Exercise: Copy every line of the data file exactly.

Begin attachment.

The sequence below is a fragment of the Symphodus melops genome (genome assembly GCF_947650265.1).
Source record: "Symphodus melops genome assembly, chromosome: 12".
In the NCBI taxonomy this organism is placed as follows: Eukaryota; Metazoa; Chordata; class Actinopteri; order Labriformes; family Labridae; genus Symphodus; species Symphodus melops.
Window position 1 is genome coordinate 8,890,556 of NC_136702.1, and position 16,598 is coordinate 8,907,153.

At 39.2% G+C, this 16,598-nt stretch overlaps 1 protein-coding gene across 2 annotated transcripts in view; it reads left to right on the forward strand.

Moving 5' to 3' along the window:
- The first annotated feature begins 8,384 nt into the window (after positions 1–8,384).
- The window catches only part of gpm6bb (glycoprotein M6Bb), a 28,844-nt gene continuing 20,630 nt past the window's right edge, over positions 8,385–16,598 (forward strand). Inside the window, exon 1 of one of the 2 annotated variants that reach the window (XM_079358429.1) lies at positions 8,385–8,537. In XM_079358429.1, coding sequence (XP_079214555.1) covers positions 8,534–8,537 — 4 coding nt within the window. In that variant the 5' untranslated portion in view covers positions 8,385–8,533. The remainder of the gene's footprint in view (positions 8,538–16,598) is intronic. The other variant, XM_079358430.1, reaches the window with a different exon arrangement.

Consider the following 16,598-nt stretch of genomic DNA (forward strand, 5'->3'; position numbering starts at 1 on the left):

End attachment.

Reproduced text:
The sequence below is a fragment of the Symphodus melops genome (genome assembly GCF_947650265.1).
Source record: "Symphodus melops genome assembly, chromosome: 12".
In the NCBI taxonomy this organism is placed as follows: Eukaryota; Metazoa; Chordata; class Actinopteri; order Labriformes; family Labridae; genus Symphodus; species Symphodus melops.
Window position 1 is genome coordinate 8,890,556 of NC_136702.1, and position 16,598 is coordinate 8,907,153.

At 39.2% G+C, this 16,598-nt stretch overlaps 1 protein-coding gene across 2 annotated transcripts in view; it reads left to right on the forward strand.

Moving 5' to 3' along the window:
- The first annotated feature begins 8,384 nt into the window (after positions 1–8,384).
- The window catches only part of gpm6bb (glycoprotein M6Bb), a 28,844-nt gene continuing 20,630 nt past the window's right edge, over positions 8,385–16,598 (forward strand). Inside the window, exon 1 of one of the 2 annotated variants that reach the window (XM_079358429.1) lies at positions 8,385–8,537. In XM_079358429.1, coding sequence (XP_079214555.1) covers positions 8,534–8,537 — 4 coding nt within the window. In that variant the 5' untranslated portion in view covers positions 8,385–8,533. The remainder of the gene's footprint in view (positions 8,538–16,598) is intronic. The other variant, XM_079358430.1, reaches the window with a different exon arrangement.

Consider the following 16,598-nt stretch of genomic DNA (forward strand, 5'->3'; position numbering starts at 1 on the left):